The nation's roughly 400 immigration judges are getting hit hard by the government shutdown:
- They're about to miss their second paycheck.
- About three-quarters have been furloughed and unable to work, which means
- The result: Morale is at a "historic low," said Ashley Tabaddor, the president of the National Association of Immigration Judges and a Los Angeles-based immigration herself, in an interview with CBS News.
The immigration court docket is split into two categories: Hearings for immigrants who have been detained represent about 5 to 10 percent of the docket. These cases have been uninterrupted during the shutdown and have been overseen by approximately 100 judges who aren't getting paid.
But the vast majority of the immigration court docket is made up of immigrants who have been released but being monitored, or "non-detained" cases.during the showdown. Judges who oversee these cases are completely barred from working, even on their own time to get ahead on administrative issues.
"I've been using the words 'unprecedented' and 'surreal,' and yet it keeps becoming more unprecedented and more surreal," said Tabaddor. "It's so unfortunate that we've reached this level of dysfunction."
Adding to the low morale is a the massive backlog of cases, which has risen by nearly 50 percent since President Trump took office. As of November 30 the backlog stood at just over 800,000 cases, but if the shutdown continues through February.
Worse still for the judges is a new quota system announced in October by the Department of Justice. It said that all judges would be required to complete 700 immigration cases in the following year; if they fall behind, their job security could be on the line.
"It's so disconnected from reality," said Tabaddor. "Those cases just can't be completed in the timeframe that the administration is demanding. Frankly, it's laughable."
Given that many judges haven't been able to work for more than a month, will the quota be waived? DOJ hasn't given any guidance, said Tabaddor.
"It's not like if you miss a day of work, they work just goes away," Tabaddor said. "Everyone knows that they minute the shutdown is over, what awaits them is 10 times worse than what they left behind."
"Judges jobs are on the line if they don't meet these arbitrary number," Tabaddor said. "People are very concerned."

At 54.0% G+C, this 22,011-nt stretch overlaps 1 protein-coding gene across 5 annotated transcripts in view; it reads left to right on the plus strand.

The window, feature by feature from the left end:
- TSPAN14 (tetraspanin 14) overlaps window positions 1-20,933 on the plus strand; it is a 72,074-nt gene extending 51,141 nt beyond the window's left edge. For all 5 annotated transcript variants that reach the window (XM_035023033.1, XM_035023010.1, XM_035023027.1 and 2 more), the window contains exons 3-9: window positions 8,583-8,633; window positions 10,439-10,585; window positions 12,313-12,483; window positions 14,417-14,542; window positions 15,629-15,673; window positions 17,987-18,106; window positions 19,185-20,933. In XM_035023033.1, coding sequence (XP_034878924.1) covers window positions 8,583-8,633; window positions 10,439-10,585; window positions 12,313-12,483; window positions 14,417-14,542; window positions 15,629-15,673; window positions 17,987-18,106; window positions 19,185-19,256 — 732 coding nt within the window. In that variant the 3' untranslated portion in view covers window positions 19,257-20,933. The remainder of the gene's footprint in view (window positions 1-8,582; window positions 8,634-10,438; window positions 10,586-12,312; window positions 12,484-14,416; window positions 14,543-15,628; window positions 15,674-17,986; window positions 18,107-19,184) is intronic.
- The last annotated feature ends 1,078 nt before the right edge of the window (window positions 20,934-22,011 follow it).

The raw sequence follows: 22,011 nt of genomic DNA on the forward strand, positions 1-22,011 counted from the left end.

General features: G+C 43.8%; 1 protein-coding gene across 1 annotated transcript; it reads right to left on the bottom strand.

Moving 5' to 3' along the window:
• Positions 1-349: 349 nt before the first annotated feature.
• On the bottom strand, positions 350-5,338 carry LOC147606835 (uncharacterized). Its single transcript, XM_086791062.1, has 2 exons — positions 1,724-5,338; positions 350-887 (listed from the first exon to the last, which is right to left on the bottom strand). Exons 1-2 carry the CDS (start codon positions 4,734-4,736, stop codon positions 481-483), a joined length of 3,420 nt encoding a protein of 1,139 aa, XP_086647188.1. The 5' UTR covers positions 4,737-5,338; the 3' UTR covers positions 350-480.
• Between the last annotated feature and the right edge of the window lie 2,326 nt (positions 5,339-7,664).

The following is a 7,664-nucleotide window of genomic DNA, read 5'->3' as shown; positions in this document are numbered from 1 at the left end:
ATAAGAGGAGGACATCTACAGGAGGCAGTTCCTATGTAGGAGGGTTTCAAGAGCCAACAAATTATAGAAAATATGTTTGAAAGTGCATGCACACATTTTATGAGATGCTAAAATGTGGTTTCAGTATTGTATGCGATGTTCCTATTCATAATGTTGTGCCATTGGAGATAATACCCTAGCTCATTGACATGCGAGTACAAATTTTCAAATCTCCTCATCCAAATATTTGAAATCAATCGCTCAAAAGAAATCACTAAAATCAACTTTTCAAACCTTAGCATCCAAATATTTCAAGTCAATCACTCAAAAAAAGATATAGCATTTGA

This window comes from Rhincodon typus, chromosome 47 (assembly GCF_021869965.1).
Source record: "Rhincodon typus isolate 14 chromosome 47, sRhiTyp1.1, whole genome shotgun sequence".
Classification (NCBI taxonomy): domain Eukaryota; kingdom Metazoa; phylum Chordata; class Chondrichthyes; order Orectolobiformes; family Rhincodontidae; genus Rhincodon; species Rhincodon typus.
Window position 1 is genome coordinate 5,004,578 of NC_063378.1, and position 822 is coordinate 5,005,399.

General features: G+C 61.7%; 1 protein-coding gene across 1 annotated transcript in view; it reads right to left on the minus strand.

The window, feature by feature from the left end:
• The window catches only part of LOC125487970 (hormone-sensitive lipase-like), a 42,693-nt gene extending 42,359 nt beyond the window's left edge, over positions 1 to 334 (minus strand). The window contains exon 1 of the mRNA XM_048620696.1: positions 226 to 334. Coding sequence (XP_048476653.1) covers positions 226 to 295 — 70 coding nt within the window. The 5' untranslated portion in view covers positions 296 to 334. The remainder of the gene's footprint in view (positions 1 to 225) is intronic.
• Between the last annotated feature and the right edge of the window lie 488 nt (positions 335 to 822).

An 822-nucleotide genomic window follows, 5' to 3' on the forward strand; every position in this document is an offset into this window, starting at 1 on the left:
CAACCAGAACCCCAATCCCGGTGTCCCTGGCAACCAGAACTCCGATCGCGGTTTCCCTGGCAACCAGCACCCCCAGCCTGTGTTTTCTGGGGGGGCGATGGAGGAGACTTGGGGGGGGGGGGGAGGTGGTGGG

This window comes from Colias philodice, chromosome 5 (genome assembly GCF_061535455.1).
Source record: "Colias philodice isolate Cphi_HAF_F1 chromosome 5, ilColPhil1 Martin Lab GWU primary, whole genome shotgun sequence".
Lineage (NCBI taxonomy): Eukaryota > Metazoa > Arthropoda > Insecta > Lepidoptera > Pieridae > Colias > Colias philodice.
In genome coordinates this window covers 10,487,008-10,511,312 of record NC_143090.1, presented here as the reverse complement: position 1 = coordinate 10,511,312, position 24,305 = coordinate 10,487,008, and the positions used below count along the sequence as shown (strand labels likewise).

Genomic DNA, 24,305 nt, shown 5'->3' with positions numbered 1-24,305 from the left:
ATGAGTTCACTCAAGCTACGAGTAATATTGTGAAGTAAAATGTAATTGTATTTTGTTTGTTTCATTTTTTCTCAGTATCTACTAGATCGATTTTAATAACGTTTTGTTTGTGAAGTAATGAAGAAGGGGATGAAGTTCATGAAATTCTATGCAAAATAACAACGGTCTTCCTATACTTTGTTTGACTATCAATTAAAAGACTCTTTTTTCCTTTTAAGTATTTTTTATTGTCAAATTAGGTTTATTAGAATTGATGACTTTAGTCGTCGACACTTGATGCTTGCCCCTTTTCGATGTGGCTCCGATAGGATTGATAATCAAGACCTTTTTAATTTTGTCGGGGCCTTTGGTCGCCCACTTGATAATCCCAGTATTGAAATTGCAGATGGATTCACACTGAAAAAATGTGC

A call and email to the Department of Justice were not returned, but the agency's website said that press inquiries may not be returned because of the government shutdown.
Currently, most non-detained judges have four to five thousand hearings scheduled through 2021 and in some cases 2022, Tabaddor said, noting that "every single day on their calendar is booked." Immigrants who had hearings originally scheduled during the shutdown will most likely be forced to wait years before they're able to get in front of a judge.
Forcing judges to rush through their quotas could have a devastating impact on immigration hearings, said Kate Voigt, the associate director of government relations at the American Immigration Lawyers Association. When forced to choose between their own job security and a through understanding of an individual's case, many judges have gone with the former, pushing through cases without giving immigrants their due process, Voigt said.
The Department of Justice has "increased pressures on judges to churn out cases at lightning speeds, at the expense of due process and case-by-case determinations," Voigt said in an email to CBS News.
In Charlotte, North Carolina some judges have refused to hear testimony from female asylum seekers from Central America, citing an now-overturned policy statement from former Attorney General Jeff Sessions that removed domestic and gang violence from admissible asylum criteria, said Jeremy McKinney, an immigration attorney who serves clients in North Carolina and South Carolina, in an interview with CBS News. In one asylum hearing McKinney had last year prior to the government shutdown, Judge Barry Pettinato refused to let his client testify, instead denying her asylum case outright because it dealt with gender-based violence, according to McKinney.
"My client didn't think she was going to win her case, but she certainly didn't think we were going to be in and out in 45 minutes," McKinney said. "If the asylum seeker never gets to take the stand under oath, never gets to tell their story, that's a fundamental due process problem right there."
Read more of CBSNews.com's immigration coverage:
Thousands of migrants in legal limbo as shutdown forces multi-year court delays
These Central Americans won a second chance at asylum after being "unlawfully" deported. First ICE needs to bring them back
Shutdown could cancels thousands more immigration hearings